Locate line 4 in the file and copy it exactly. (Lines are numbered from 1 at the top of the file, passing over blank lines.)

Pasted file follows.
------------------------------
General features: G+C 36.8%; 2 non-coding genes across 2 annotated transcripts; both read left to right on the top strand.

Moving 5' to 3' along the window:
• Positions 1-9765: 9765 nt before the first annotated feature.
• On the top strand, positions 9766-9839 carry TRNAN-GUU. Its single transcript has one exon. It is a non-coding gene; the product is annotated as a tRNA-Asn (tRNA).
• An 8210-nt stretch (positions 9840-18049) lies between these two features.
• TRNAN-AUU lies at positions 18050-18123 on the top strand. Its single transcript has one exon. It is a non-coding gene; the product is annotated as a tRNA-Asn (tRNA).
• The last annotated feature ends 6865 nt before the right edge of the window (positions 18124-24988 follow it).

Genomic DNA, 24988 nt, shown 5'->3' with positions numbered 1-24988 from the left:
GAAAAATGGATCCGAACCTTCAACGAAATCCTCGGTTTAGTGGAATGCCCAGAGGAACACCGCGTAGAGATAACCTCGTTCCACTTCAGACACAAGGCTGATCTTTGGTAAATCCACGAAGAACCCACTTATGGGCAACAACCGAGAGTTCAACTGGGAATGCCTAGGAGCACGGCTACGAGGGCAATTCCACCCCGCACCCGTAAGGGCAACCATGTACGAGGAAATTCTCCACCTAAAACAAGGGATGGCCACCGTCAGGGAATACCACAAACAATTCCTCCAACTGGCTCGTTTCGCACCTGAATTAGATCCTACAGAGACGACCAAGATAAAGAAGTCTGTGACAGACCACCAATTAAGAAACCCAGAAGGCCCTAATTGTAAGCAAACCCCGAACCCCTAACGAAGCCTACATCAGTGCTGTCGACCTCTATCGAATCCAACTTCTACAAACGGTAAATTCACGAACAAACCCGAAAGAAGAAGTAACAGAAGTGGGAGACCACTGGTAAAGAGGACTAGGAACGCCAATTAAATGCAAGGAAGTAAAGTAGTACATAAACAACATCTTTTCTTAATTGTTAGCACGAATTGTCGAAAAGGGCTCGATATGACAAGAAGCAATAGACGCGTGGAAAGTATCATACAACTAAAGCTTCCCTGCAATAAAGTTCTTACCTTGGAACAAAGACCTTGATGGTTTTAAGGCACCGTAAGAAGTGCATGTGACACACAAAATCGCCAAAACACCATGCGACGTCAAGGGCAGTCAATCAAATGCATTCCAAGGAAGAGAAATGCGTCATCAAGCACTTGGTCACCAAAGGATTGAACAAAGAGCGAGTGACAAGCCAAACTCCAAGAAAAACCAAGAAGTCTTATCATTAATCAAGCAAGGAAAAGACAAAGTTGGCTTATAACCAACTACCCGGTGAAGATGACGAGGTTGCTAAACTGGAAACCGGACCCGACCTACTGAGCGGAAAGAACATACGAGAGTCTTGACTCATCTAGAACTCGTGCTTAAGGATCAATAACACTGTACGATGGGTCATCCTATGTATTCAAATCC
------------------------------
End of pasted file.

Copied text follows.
• On the top strand, positions 9766-9839 carry TRNAN-GUU. Its single transcript has one exon. It is a non-coding gene; the product is annotated as a tRNA-Asn (tRNA).